The next time you see a ballerina (seemingly) effortlessly pirouetting across the stage, appreciate that those moments of sheer beauty have a cost—literally, blood, sweat, tears, and pain.
Igor Stravinsky was born June 5, 1882, near St. Petersburg, Russia. A prolific composer, he is probably best remembered for two of his ballets, Firebird and Rite of Spring.
Though he took music lessons as a boy, he studied law and philosophy at St. Petersburg University, while experimenting with musical composition on his own. In 1902 he had an opportunity to show some of his pieces to the father of one of his classmates. The father (Nikolai Rimsky-Korsakov, a great Russian composer in his own right) was so impressed that he offered to mentor Stravinsky, and dissuaded him from enrolling in the music conservatory.
Rimsky-Korsakov’s contacts included Sergei Diaghilev, founder of Ballet Russe, who commissioned Stravinsky to write music for a ballet about the mythical Firebird, a recurring character in Slavic folklore. When Firebird premiered in Paris in 1910, its success gave Stravinsky the reputation of being one of the most promising new composers.
When I taught elementary general music, the Infernal Dance from Firebird was my favorite example of the use of sforzando (Italian shorthand for “suddenly, with force,” or a distinct accent).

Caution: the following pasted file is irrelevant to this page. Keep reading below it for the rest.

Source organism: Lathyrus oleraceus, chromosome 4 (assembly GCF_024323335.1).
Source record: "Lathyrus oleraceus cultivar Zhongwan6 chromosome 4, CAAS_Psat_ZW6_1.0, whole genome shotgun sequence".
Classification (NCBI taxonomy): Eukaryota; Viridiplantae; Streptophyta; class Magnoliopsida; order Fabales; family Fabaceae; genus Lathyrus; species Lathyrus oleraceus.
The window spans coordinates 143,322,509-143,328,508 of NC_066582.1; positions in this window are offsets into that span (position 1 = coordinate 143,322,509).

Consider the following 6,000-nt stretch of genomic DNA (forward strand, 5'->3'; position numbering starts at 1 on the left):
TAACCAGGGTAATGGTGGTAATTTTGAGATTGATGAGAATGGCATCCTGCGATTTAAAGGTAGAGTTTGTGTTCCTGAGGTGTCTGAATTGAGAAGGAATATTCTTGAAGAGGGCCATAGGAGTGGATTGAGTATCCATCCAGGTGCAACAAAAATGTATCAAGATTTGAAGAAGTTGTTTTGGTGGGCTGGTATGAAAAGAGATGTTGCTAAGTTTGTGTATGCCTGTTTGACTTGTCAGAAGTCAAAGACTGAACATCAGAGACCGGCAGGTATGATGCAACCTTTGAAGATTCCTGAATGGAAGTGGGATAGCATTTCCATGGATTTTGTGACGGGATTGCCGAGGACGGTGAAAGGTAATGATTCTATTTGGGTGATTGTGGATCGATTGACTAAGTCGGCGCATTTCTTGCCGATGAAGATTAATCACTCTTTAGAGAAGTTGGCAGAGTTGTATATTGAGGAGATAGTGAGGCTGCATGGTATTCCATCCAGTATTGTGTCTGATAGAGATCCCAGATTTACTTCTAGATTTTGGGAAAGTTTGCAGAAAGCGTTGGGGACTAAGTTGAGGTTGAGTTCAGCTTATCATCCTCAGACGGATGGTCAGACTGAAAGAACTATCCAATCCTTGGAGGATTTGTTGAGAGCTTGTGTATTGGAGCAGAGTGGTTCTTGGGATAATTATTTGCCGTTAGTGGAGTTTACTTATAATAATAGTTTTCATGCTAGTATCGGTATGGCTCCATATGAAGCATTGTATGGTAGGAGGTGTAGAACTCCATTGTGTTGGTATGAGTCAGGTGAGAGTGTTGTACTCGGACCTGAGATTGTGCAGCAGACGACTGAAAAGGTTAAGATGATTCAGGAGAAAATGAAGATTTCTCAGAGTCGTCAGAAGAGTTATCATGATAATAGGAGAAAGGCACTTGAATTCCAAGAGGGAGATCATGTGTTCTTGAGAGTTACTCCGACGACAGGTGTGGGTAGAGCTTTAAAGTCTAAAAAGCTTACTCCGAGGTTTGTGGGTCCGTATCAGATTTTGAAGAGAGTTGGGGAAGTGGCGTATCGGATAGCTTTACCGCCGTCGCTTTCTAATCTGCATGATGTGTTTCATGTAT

Relocating to France, Stravinsky spent the next two years working on a musical image of a pagan ritual sacrifice. Paired with choreography by Nijinsky, the premiere of Rite of Spring on May 29, 1913, sparked a legendary riot. The provocative dance and the harsh rhythms and dissonance of the music offended the sensibilities of the audience, accustomed to a more genteel Russian ballet.
I’m not sure how the choreography in this clip compares to the original, but do you see how it could have enflamed the observers?
The dancers’ movements remind me of bird mating rituals, or meercats.
When Walt Disney set beloved works of the musical canon to animation in Fantasia in 1940, here is how he and his artists interpreted Rite of Spring:
Excerpt from Fantasia:
World War I and the Russian Revolution made return to Russia out of the question for Stravinsky. However, references to Russian folk texts continued to show up in his music.
In 1940, Stravinsky moved to Hollywood, California. He lived and and worked in the United States until his death on April 6, 1971, in New York City.